Homomorphic signatures for network coding
Network coding has been shown to optimally use bandwidth in a network, maximizing information flow but the scheme is very inherently vulnerable to pollution attacks by malicious nodes in the network. A node injecting garbage can quickly affect many receivers. The pollution of network packets spreads quickly since the output of (even an) honest node is corrupted if at least one of the incoming packets is corrupted. An attacker can easily corrupt a packet even if it is encrypted by either forging the signature or by producing a collision under the hash function. This will give an attacker access to the packets and the ability to corrupt them. Denis Charles, Kamal Jain and Kristin Lauter designed a new homomorphic encryption signature scheme for use with network coding to prevent pollution attacks. The homomorphic property of the signatures allows nodes to sign any linear combination of the incoming packets without contacting the signing authority. In this scheme it is computationally infeasible for a node to sign a linear combination of the packets without disclosing what linear combination was used in the generation of the packet. Furthermore, we can prove that the signature scheme is secure under well known cryptographic assumptions of the hardness of the discrete logarithm problem and the computational Elliptic curve Diffie–Hellman.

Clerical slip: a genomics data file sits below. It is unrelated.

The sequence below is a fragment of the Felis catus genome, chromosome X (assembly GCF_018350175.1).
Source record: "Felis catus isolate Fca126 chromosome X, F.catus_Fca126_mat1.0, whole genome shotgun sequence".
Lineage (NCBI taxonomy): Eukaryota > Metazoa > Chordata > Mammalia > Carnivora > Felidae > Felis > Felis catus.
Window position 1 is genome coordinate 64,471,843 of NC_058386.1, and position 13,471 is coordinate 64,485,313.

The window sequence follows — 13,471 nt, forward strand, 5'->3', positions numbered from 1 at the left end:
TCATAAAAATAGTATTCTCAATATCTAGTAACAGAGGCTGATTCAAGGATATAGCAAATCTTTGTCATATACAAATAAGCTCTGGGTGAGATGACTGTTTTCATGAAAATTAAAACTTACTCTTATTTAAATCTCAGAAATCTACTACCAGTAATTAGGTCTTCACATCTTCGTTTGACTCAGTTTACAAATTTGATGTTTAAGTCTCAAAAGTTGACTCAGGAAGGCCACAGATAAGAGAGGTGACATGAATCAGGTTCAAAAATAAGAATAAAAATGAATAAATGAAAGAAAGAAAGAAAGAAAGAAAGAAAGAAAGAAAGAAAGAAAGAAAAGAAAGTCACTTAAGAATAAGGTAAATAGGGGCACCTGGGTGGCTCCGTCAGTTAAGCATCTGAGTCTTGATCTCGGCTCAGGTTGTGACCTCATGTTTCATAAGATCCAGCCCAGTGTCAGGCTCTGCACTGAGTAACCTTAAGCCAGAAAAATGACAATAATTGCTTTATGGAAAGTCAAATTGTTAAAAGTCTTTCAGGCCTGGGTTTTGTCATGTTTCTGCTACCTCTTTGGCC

Let be a directed graph where is a set, whose elements are called vertices or nodes, and is a set of ordered pairs of vertices, called arcs, directed edges, or arrows. A source wants to transmit a file to a set of the vertices. One chooses a vector space (say of dimension ), where is a prime, and views the data to be transmitted as a bunch of vectors . The source then creates the augmented vectors by setting where is the -th coordinate of the vector . There are zeros before the first '1' appears in . One can assume without loss of generality that the vectors are linearly independent. We denote the linear subspace (of ) spanned by these vectors by . Each outgoing edge computes a linear combination, , of the vectors entering the vertex where the edge originates, that is to say
where . We consider the source as having input edges carrying the vectors . By induction, one has that the vector on any edge is a linear combination and is a vector in . The k-dimensional vector is simply the first k coordinates of the vector . We call the matrix whose rows are the vectors , where are the incoming edges for a vertex , the global encoding matrix for and denote it as . In practice the encoding vectors are chosen at random so the matrix is invertible with high probability. Thus any receiver, on receiving can find by solving